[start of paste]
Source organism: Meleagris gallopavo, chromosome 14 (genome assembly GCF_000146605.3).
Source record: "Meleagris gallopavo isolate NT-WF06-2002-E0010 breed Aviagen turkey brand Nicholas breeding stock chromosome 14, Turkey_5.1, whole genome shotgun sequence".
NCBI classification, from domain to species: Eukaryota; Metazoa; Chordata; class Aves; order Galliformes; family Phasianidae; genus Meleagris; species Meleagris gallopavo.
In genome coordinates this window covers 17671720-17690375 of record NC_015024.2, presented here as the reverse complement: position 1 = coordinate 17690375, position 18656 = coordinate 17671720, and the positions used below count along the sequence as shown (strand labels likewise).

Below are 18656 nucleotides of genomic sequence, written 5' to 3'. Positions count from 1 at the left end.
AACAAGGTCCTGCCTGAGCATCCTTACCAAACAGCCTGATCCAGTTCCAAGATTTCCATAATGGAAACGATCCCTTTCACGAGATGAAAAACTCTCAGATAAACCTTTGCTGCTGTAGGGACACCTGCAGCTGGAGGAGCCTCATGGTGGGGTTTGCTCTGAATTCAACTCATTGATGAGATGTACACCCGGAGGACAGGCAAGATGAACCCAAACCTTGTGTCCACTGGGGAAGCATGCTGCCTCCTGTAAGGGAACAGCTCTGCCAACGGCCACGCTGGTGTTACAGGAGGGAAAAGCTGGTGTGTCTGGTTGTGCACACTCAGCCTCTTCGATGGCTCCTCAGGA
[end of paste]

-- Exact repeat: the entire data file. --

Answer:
Source organism: Meleagris gallopavo, chromosome 14 (genome assembly GCF_000146605.3).
Source record: "Meleagris gallopavo isolate NT-WF06-2002-E0010 breed Aviagen turkey brand Nicholas breeding stock chromosome 14, Turkey_5.1, whole genome shotgun sequence".
NCBI classification, from domain to species: Eukaryota; Metazoa; Chordata; class Aves; order Galliformes; family Phasianidae; genus Meleagris; species Meleagris gallopavo.
In genome coordinates this window covers 17671720-17690375 of record NC_015024.2, presented here as the reverse complement: position 1 = coordinate 17690375, position 18656 = coordinate 17671720, and the positions used below count along the sequence as shown (strand labels likewise).

Below are 18656 nucleotides of genomic sequence, written 5' to 3'. Positions count from 1 at the left end.
AACAAGGTCCTGCCTGAGCATCCTTACCAAACAGCCTGATCCAGTTCCAAGATTTCCATAATGGAAACGATCCCTTTCACGAGATGAAAAACTCTCAGATAAACCTTTGCTGCTGTAGGGACACCTGCAGCTGGAGGAGCCTCATGGTGGGGTTTGCTCTGAATTCAACTCATTGATGAGATGTACACCCGGAGGACAGGCAAGATGAACCCAAACCTTGTGTCCACTGGGGAAGCATGCTGCCTCCTGTAAGGGAACAGCTCTGCCAACGGCCACGCTGGTGTTACAGGAGGGAAAAGCTGGTGTGTCTGGTTGTGCACACTCAGCCTCTTCGATGGCTCCTCAGGA